In specific, these new AI kits focused on a range of human tasks that go into turning raw data into insights. “Data scientists currently spend roughly 79% of their time collecting, organizing and mining data to glean actionable insights,” according to IBM, which cited an article from Forbes for its stats. 

 

All this human effort makes it “challenging” for businesses to implement AI at scale. "IBM Watson Data Kits can help bridge that gap by providing the machine-readable, pre-trained data companies require to accelerate AI development,” Kristen Lauria, General Manager of Watson Media and Content. 

 

The Watson Data Kit for travel points of interest is designed to help travel-related companies (i.e. airlines, hotels, travel agencies, etc.) use AI to more easily build engaging web and mobile apps and experiences for travelers. The kit will come with more than 300,000 points of interest in 100 categories. As an example, a hospitality company could use the kit to train AI-powered chatbots within its mobile app to recommend personalized destinations and attractions based on a customer's preferences. The Watson Data Kit for travel points of interest was developed in partnership with Triposo, an IBM data provider.

 

The Watson Data Kit for food menus contains 700,000 menus in 21,000 U.S. cities, providing AI developers with content for apps that can help users find the menu item, type of cuisine, location, and price they want near them. The kit is designed to take a user deeper than the restaurant level, enabling menu choices and prices to be compared side-by-side for particular interests such as organic, soul food, and gluten-free. For example, the Watson Data Kit for food menus can be integrated into a car's navigation system and could support the system in providing on-the-spot, voice-activated directions to the closest bakery that sells gluten-free muffins.

 

These first Watson Data Kits are expected to be available by June. After that, IBM will continue to release Watson Data Kits tailored for other industries.

 

Cloud-Native Apps
Reactive Platform Development Accelerator (RPDA) lets developers design and launch cloud-native apps more quickly. RPDA lets developers from prototype, PoC and live production deployments. Notably, RDPA lets users access crucial services in IBM’s Reactive Platform portfolio for application management, monitoring, and other tools.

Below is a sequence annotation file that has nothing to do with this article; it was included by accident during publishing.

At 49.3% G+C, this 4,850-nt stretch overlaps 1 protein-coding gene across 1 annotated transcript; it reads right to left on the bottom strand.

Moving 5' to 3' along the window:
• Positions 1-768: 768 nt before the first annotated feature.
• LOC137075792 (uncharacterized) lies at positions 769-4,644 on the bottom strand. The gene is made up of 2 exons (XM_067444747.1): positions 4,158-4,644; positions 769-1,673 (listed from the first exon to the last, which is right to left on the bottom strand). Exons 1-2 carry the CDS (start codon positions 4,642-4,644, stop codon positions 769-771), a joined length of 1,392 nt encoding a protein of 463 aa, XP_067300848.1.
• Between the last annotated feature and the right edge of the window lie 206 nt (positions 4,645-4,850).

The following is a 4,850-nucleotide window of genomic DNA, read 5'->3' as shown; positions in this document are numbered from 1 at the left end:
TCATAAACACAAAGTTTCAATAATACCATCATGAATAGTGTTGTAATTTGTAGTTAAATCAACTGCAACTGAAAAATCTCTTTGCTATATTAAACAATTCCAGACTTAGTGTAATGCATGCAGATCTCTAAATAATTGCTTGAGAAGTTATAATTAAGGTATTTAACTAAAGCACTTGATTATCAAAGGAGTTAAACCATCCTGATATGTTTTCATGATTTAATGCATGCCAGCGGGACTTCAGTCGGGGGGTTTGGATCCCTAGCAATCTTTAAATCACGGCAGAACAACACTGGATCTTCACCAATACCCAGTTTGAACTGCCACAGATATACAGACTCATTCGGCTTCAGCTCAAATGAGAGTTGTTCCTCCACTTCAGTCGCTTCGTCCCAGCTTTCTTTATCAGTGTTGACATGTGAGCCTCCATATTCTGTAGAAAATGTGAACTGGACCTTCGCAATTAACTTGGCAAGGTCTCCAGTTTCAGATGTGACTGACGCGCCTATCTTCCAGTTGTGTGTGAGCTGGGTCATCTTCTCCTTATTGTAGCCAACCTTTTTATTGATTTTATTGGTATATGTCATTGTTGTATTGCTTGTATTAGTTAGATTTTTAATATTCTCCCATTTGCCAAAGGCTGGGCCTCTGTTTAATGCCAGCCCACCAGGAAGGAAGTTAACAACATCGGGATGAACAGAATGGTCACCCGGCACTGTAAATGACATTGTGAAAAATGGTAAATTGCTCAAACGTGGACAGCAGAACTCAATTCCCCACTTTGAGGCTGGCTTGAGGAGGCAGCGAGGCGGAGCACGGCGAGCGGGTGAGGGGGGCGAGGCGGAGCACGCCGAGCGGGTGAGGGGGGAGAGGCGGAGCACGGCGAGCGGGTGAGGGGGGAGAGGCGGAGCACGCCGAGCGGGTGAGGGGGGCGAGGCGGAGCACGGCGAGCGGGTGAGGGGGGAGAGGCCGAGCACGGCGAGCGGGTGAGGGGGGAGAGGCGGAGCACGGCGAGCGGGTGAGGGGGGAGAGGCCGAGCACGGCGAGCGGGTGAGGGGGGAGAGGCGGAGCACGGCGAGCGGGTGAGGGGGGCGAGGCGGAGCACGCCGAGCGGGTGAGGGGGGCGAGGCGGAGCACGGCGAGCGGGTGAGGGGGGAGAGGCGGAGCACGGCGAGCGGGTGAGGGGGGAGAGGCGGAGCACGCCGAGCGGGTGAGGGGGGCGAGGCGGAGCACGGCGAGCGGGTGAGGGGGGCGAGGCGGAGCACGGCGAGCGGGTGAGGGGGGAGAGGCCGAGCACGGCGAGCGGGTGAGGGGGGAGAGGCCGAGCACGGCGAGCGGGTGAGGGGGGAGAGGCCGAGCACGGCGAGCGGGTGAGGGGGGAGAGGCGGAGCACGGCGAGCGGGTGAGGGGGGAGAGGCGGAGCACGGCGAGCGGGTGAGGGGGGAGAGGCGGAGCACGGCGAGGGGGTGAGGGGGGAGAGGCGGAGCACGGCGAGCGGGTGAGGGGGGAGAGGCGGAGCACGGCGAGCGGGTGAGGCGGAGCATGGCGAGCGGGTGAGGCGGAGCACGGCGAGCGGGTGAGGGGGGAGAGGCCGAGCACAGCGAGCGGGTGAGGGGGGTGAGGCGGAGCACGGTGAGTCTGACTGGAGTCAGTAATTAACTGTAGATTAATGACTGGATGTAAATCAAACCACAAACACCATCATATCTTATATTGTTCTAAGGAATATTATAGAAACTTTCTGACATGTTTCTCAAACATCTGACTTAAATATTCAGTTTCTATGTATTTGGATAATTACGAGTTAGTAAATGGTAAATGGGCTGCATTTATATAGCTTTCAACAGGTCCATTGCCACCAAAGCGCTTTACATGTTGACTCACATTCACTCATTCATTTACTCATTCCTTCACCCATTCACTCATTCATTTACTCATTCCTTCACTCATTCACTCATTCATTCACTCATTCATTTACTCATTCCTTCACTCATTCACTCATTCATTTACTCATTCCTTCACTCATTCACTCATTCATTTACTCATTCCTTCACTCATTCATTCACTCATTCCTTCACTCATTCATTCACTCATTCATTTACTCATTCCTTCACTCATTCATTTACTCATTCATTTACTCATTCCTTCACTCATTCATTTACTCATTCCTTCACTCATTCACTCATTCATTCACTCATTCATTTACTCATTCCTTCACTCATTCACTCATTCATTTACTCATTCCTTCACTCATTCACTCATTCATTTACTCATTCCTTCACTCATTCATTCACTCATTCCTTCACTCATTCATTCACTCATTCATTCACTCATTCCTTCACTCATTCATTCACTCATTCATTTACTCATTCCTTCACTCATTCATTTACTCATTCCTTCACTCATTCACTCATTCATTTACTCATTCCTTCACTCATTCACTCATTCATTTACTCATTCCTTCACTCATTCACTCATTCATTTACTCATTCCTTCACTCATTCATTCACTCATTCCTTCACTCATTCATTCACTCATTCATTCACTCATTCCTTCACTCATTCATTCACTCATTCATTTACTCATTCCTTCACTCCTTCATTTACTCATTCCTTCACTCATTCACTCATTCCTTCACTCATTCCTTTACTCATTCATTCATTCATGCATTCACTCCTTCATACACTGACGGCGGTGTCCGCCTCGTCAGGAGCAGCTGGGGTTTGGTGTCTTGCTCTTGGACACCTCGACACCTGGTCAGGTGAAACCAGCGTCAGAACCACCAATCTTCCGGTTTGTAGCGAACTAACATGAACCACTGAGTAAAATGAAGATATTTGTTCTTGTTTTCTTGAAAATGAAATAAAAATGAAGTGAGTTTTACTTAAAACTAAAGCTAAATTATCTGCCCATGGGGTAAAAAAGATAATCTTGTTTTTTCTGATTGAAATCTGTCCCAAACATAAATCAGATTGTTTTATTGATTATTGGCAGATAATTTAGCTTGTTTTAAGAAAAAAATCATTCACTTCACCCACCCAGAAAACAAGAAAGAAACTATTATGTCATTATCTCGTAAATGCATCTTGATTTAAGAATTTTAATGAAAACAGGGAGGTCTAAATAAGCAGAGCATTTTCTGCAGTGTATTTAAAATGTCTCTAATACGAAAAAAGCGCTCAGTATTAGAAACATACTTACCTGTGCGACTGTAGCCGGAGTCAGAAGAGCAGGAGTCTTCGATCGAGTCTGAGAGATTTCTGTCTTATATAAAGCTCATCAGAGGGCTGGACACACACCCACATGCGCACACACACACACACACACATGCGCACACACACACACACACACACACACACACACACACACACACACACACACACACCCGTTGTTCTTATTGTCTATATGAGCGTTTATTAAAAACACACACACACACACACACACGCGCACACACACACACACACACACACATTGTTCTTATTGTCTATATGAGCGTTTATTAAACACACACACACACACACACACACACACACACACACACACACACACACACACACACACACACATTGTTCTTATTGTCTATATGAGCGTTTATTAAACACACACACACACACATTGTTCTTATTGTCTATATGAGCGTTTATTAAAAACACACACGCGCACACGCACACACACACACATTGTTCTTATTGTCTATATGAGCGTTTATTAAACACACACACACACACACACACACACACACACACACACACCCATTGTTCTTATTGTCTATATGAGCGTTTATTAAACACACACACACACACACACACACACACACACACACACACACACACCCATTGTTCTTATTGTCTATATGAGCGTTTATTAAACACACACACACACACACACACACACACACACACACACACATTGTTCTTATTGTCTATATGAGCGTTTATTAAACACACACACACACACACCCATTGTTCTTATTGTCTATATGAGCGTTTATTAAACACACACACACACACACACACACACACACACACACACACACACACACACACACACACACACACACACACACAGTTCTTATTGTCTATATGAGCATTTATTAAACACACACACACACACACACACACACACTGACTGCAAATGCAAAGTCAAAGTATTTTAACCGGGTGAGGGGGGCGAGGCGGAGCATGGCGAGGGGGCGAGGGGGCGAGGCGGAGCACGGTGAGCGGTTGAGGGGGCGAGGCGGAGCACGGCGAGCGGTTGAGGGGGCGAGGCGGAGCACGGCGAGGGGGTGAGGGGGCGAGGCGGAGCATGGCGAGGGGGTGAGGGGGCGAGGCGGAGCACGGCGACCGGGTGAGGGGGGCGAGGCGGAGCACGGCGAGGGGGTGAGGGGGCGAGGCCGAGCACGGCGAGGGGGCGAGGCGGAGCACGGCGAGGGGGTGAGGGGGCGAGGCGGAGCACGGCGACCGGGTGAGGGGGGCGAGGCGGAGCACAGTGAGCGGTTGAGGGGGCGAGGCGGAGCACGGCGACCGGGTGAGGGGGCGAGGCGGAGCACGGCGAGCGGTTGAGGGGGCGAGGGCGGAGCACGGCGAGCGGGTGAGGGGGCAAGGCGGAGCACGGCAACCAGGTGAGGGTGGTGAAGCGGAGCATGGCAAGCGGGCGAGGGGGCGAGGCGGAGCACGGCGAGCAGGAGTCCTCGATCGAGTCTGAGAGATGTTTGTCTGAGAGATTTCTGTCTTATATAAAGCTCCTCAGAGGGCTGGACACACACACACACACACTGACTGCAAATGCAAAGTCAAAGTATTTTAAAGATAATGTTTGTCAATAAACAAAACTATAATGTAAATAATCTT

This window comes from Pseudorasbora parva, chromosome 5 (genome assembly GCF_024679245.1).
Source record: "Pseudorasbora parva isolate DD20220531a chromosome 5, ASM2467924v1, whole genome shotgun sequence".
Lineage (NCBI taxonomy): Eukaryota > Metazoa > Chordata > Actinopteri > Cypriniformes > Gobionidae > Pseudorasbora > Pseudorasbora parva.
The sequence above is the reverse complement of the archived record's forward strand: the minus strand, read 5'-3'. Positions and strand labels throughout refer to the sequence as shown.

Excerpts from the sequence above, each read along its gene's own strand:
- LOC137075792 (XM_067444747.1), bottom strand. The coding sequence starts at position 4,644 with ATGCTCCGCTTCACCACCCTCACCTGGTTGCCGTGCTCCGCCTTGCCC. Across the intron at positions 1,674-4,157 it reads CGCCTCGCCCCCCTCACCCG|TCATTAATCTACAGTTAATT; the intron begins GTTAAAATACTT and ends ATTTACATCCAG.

RPDA is the latest offering to come out of IBM’s partnership with Lightbend, a JVM appdev platform designed for building microservices and fast data applications. LightBend uses a message-driven runtime to optimize performance for distributed systems running on multi-core and cloud computing architectures.

Automating Deep Learning
Deep Learning as a Service (within Watson Studio) aims to use automation to make this technology to be more easily accessible to developers and data scientist. 

 

Today, deep learning or the training of deep neural networks, is highly complex and computationally intensive. It requires a highly-tuned system with the right combination of software, drivers, compute, memory, network, and storage resources.  Developing deep learning models is a painstakingly iterative and experimental process that can take weeks or month.  It often requires hundreds, even thousands of training runs.  

 

With IBM’s Deep Learning as a Service. “the entire training life-cycle is managed automatically and the results can be viewed in real-time and revisited later. Each training run is automatically started, monitored, and stopped upon completion, saving users time and money as they only pay for the resources they use,” according to a blog post by Ruchir Puri, chief architect at IBM Watson.  

 

It also includes what IBM calls a “Neural Network Modeler,” which provides a drag-and-drop interface to enable non-programmers to participate in model building thanks to a GUI that lets users visually select, configure and design neural networks – all using auto-coding.